Raising Kids to be Vegan for Life
by Loraine Speck
When my first child was born I braced myself for the shrieking screams of horror when family, friends and strangers discovered my intention to raise this baby boy as a vegan. They never came. What I was confronted with though was the question, “Can he choose to eat meat when he’s older?” followed by the statement “I bet he can’t wait to have his first Big Mac!” and ending with an under-the-breath “na-na-na-na-na” This repeatedly played-out scene upset me more than the screaming might have and it’s not because I felt like my veganism was being attacked, but that my child’s was.
Being a vegan is everything to me. It directs more than what I eat or what I wear or what venues I patron, but who I am. And it’s like this for me because I know – I truly know the price of hamburger and I can no more eat one than I can kill the cow myself. Now this is all well and good for me, but what about this child? How can I make being a vegan as sacred for him as it is for me? How do show him the meaning of veganism without scaring him or scarring him? The answers that I’ve found lie in taking baby steps.
Baby Step #1 – Talk the Talk
And talk it a lot! Start when your child is small, and don’t be afraid to use the “v” word. Make the conversations age appropriate and keep them light – being a vegan is about life. One game I play with my children that gets a lot of giggles is the “Do We Eat?” game. I ask them “Do we eat caterpillars?” or “Do we eat butterflies?” or “Do we eat apples?” always sneaking in a “Do we eat cows?” or chickens, pigs, etc. so that they see the absurdity of eating any animal. My children also knew from a young age that cow’s milk was for baby cows and honey for bees. Be specific here. I once told my breast-feeding toddler that a chocolate bar on grocery store shelf had milk in it. He went wild with excitement! Oops. Sorry, baby!
Baby Step #2 – Walk the Walk
All the way to the nearest animal sanctuary (or a location that doesn’t have any animal attractions) for your next vacation. Every May we take our children to Farm Sanctuary’s New York Shelter. In my opinion this is the perfect vegan destination. The children get to build one-on-one relationships with the creatures they spend their days defending.
Every June when my son’s elementary school classmates go to an end-of-the-year trip to our local zoo, we go to Canada’s Wonderland and have a blast riding roller coasters and eating a picnic lunch. Showing your child the multitude of ways that fun can be found at no one’s expense will positively affect they way they handle other situations in life that will ask them to choose between doing what’s popular and what’s fair.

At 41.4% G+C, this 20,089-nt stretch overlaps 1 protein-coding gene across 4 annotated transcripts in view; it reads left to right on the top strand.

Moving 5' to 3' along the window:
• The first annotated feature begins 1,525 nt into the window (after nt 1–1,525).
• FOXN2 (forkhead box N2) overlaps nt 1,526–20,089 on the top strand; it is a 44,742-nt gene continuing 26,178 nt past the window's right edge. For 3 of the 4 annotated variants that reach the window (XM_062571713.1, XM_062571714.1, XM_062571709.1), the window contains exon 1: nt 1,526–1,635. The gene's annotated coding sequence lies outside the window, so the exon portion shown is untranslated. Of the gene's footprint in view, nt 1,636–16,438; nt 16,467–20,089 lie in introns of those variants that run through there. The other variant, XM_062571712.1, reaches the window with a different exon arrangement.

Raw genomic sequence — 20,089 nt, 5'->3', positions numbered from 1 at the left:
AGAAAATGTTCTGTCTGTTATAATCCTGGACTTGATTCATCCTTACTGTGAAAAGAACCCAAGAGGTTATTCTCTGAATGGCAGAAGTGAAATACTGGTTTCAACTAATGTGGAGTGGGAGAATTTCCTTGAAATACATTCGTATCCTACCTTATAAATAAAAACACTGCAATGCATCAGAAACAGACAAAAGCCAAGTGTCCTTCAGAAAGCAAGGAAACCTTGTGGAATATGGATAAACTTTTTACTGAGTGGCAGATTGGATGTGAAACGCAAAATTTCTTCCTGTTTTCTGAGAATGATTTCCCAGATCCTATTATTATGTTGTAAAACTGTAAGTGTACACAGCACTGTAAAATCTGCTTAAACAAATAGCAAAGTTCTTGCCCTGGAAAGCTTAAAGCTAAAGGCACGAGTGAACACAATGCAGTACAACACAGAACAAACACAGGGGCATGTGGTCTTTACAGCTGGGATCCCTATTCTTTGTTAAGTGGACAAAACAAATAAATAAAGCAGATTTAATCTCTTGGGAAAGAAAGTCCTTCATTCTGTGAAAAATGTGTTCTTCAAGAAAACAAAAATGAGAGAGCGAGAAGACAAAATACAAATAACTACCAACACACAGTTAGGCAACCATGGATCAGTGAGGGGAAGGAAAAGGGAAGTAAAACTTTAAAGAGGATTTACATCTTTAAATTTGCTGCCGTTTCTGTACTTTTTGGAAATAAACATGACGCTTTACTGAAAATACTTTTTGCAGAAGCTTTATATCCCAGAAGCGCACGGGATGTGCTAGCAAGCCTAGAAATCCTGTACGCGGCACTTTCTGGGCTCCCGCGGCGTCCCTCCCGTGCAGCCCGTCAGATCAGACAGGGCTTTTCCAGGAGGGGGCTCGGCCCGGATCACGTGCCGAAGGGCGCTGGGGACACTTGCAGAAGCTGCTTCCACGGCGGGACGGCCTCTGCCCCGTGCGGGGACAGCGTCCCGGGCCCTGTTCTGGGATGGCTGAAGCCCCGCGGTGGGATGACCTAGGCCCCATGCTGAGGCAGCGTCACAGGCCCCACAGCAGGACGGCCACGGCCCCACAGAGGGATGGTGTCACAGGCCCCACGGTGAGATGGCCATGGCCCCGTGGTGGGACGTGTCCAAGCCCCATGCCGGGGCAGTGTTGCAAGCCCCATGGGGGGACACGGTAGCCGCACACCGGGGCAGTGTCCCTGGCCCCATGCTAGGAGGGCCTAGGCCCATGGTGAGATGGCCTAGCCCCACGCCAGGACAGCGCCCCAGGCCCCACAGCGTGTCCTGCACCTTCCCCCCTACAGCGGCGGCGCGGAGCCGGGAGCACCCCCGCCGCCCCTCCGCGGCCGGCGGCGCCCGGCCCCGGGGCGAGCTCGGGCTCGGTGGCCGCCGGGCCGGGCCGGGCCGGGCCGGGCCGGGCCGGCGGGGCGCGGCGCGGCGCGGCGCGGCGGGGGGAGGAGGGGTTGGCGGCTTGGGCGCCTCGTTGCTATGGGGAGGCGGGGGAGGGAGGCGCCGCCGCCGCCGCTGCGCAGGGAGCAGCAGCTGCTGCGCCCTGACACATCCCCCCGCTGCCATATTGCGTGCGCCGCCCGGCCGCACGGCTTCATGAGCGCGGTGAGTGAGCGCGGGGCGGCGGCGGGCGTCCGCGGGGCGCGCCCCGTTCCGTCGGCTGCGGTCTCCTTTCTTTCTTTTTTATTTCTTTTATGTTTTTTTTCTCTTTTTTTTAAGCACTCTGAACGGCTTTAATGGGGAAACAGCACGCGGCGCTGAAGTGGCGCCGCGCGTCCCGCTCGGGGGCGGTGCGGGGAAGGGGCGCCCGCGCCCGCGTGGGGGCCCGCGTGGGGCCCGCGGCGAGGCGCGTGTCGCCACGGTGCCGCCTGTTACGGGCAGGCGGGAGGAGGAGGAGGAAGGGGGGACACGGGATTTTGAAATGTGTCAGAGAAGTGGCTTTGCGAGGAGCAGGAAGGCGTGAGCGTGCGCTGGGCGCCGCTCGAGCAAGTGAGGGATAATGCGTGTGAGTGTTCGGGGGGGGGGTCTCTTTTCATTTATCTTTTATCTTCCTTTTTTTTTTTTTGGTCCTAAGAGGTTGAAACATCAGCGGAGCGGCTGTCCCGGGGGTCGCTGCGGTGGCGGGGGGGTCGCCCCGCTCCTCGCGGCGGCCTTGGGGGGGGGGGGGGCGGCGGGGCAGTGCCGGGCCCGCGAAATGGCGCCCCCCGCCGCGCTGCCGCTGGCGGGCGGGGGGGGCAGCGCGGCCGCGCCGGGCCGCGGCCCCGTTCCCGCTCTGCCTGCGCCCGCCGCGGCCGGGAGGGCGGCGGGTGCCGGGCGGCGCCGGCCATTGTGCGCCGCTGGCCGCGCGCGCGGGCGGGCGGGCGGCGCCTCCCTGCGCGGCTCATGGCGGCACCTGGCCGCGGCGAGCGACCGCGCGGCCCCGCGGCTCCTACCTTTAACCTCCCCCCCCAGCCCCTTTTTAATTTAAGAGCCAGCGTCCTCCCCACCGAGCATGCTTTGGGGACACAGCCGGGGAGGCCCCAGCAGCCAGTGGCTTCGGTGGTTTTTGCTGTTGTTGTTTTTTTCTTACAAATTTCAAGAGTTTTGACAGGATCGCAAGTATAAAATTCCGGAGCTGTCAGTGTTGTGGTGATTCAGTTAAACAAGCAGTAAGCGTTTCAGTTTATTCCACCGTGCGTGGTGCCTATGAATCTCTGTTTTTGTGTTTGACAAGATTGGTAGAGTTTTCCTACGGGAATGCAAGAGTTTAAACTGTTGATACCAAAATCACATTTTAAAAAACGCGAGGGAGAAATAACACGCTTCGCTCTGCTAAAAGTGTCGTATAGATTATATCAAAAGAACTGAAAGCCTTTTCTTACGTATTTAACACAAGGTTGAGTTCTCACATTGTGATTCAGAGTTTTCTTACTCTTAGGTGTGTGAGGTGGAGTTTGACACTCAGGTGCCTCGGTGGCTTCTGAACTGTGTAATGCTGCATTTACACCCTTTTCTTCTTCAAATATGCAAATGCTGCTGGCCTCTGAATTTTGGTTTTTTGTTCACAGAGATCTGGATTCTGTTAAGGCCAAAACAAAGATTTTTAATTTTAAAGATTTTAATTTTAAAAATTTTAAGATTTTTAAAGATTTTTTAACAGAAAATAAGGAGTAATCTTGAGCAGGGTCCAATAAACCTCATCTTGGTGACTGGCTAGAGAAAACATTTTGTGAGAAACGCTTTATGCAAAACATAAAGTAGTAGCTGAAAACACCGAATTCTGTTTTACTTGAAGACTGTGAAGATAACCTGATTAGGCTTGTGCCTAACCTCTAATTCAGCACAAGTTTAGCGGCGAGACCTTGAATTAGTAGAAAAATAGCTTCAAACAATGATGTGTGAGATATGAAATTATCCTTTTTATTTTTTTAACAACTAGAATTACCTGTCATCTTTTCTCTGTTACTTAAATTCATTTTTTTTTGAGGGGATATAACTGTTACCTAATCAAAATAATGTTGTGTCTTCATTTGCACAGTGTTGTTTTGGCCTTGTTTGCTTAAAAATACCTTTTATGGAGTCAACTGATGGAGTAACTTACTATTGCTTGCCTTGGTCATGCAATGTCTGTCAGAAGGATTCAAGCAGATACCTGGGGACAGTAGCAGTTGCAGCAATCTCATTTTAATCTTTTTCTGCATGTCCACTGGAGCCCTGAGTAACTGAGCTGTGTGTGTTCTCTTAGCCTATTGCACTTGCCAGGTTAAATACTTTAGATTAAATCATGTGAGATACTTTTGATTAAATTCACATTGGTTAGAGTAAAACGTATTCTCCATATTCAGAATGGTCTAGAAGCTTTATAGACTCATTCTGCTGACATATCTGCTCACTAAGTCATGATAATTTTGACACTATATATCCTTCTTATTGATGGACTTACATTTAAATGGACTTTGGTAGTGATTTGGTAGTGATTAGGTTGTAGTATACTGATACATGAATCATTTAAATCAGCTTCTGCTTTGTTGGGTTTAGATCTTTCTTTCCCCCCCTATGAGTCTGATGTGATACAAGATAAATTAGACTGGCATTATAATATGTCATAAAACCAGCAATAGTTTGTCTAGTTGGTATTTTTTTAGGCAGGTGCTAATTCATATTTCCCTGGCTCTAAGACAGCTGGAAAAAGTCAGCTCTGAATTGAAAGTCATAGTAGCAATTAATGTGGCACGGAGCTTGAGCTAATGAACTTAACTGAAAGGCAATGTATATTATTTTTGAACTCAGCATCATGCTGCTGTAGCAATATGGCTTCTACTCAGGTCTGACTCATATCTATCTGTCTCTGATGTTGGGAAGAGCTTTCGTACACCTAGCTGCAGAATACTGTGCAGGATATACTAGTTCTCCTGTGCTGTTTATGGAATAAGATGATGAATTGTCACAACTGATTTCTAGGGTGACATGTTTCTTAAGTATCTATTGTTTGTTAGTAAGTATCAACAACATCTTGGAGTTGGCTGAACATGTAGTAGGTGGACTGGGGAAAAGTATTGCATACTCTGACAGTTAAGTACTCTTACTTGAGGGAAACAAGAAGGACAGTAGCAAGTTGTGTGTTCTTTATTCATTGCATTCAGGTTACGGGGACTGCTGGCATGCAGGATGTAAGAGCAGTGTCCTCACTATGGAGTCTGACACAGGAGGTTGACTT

Similarly, choose to adopt a companion from a shelter and not purchase one from a store. You don’t need me to tell you why this kinder.
Baby Step #3 – If She Looks Like a Vegan and She Walks Like a Vegan Then Introduce Your Child to This Vegan!
Isolation is no fun at any age and there is strength in numbers. This may be more difficult for some as vegans in their Moo Shoes aren’t always easy to spot in a crowd. I’m very lucky in that I have a lot of vegan friends and family and so my kids aren’t always the only vegans in the room. Still, whenever I find a new vegan I introduce my child to them. This is actually mutually beneficial as my child learns that vegans are everywhere and our newly discovered vegan friend sees first-hand a strong life-long vegan child (which always inspires).
Baby Step #4 – If You’re Vegan and You Know It Than show it!
I used to be a closet vegan, doing my best to hide what was my favourite thing about me. I did this because I didn’t feel society accepted veganism and, honestly, I wanted to be liked. I finally realized one day that other people weren’t going to be excited about vegans if I, a vegan, wasn’t. Now my car models some subtle “Go Vegan” paraphernalia and on my mailbox is the declaration: “Vegan House” (which confuses the heck out of delivery people because my last name starts with an “S”). The best gift I could give my little vegans was to show them how proud their mother was to be one and if someone were to choose to avoid a friendship with me because of it, then it was their loss because I am pretty nice person who would do anything for a friend.
Baby Step #5 – Make it Their Own
When my son was in junior kindergarten and was the unsuspecting participant of a “Got Milk?” class presentation I was livid. Knowing he’d receive the same session of misinformation the following year in senior kindergarten, I envisioned myself sending him in a “Got Puss?” t-shirt and armed with some well-rehearsed questions like “What happens to the male calves born to dairy cows?”. When I calmed down I experienced the hard realization that what I was planning for my child was as insidious as what the Dairy Council was doing.
So instead I’m sticking with my gentle path of showing my child the joys of being vegan and watching him make it his own. And he is. I see it in the respectful way he treats our many rescued cats (some of them who are not too friendly) and how easily he passes over the hot dogs and birthday cake at the classmate birthday party for the vegan alternatives I’ve packed for him. He can even be the vegan police, asking suspiciously “Are you sure this is vegan?” whenever I bring home a new (very vegan) food product from the grocery store.
I am now the blessed mother of two boys. The oldest is 6 and the forever baby is 2 1/2. A lot can happen on the way to adulthood, especially during the turbulent teen years. However, I am more than confident that on their journey to finding out who they are and on which path they will travel the one thing they won’t have to question is to be or not to be a vegan. They know of the real price of a Big Mac and they will no more be able to eat one than they will be able to turn their backs on any kind of suffering – fur or no fur.